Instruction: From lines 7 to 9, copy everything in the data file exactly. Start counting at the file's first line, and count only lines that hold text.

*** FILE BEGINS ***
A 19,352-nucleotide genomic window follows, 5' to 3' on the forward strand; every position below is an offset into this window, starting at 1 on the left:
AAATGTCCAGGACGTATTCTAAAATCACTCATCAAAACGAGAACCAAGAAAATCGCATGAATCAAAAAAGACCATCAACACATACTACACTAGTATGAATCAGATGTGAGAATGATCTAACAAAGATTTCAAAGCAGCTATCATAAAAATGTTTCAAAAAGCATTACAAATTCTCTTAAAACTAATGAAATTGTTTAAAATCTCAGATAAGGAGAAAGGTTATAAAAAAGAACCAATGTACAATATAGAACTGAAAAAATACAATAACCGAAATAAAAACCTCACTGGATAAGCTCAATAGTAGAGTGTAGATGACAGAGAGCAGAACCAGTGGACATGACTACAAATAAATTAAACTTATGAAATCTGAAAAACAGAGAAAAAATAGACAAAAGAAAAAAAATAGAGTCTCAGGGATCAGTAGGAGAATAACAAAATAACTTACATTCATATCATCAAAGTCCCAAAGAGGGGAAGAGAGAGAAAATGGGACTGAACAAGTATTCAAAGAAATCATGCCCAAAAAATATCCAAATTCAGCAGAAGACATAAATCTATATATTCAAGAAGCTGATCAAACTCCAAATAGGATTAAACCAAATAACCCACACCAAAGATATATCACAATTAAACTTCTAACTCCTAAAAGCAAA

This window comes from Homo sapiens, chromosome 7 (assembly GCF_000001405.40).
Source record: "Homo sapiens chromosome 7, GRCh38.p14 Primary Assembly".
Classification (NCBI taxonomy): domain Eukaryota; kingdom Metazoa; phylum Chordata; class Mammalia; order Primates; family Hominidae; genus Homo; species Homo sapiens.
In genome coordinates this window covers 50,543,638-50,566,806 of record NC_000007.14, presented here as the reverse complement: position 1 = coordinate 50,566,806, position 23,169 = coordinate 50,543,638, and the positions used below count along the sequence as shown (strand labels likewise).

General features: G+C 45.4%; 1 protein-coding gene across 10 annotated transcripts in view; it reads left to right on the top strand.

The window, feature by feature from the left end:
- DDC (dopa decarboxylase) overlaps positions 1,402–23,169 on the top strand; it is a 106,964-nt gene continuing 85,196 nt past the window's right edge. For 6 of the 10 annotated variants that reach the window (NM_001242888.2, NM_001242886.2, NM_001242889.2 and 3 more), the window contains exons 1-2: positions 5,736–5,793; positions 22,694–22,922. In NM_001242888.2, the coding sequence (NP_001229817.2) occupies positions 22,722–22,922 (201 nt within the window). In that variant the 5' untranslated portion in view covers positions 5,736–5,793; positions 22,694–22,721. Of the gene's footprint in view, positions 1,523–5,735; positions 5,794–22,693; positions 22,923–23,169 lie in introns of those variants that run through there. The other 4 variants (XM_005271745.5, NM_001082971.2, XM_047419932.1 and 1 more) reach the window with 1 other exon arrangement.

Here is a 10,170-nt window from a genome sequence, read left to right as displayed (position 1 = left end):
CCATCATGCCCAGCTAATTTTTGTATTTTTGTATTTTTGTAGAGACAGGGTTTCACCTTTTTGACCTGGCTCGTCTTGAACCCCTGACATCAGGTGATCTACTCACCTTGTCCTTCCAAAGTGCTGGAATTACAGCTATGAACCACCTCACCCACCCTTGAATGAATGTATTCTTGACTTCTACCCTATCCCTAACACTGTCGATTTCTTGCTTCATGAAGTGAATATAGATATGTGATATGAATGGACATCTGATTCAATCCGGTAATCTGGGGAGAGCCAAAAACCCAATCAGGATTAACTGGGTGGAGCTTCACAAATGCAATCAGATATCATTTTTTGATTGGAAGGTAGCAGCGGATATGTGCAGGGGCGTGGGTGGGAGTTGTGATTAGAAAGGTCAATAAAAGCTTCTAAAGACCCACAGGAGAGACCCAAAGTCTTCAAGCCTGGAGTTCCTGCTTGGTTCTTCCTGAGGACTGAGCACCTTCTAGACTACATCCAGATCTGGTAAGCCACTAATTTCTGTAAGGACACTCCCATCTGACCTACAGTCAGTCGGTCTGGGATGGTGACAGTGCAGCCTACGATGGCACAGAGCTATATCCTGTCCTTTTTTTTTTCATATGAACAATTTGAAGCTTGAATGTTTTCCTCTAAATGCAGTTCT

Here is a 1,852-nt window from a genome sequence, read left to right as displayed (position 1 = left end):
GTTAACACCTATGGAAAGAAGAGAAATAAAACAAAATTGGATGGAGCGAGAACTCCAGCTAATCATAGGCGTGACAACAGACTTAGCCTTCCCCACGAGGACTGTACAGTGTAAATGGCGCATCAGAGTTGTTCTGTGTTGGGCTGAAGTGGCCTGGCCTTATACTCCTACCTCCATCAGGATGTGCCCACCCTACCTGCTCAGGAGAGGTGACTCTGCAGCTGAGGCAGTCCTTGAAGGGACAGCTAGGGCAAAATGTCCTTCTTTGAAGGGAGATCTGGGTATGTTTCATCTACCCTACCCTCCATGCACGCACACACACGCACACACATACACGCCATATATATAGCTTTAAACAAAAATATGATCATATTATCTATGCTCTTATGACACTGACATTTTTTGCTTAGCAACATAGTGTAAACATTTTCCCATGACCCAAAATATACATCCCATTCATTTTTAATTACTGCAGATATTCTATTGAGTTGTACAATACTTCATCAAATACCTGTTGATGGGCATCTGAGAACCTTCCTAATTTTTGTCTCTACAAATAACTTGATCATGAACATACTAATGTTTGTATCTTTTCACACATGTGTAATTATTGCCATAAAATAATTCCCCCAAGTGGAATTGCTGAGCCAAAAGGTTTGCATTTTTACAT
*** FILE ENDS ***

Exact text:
General features: G+C 45.4%; 1 protein-coding gene across 10 annotated transcripts in view; it reads left to right on the top strand.

The window, feature by feature from the left end:
- DDC (dopa decarboxylase) overlaps positions 1,402–23,169 on the top strand; it is a 106,964-nt gene continuing 85,196 nt past the window's right edge. For 6 of the 10 annotated variants that reach the window (NM_001242888.2, NM_001242886.2, NM_001242889.2 and 3 more), the window contains exons 1-2: positions 5,736–5,793; positions 22,694–22,922. In NM_001242888.2, the coding sequence (NP_001229817.2) occupies positions 22,722–22,922 (201 nt within the window). In that variant the 5' untranslated portion in view covers positions 5,736–5,793; positions 22,694–22,721. Of the gene's footprint in view, positions 1,523–5,735; positions 5,794–22,693; positions 22,923–23,169 lie in introns of those variants that run through there. The other 4 variants (XM_005271745.5, NM_001082971.2, XM_047419932.1 and 1 more) reach the window with 1 other exon arrangement.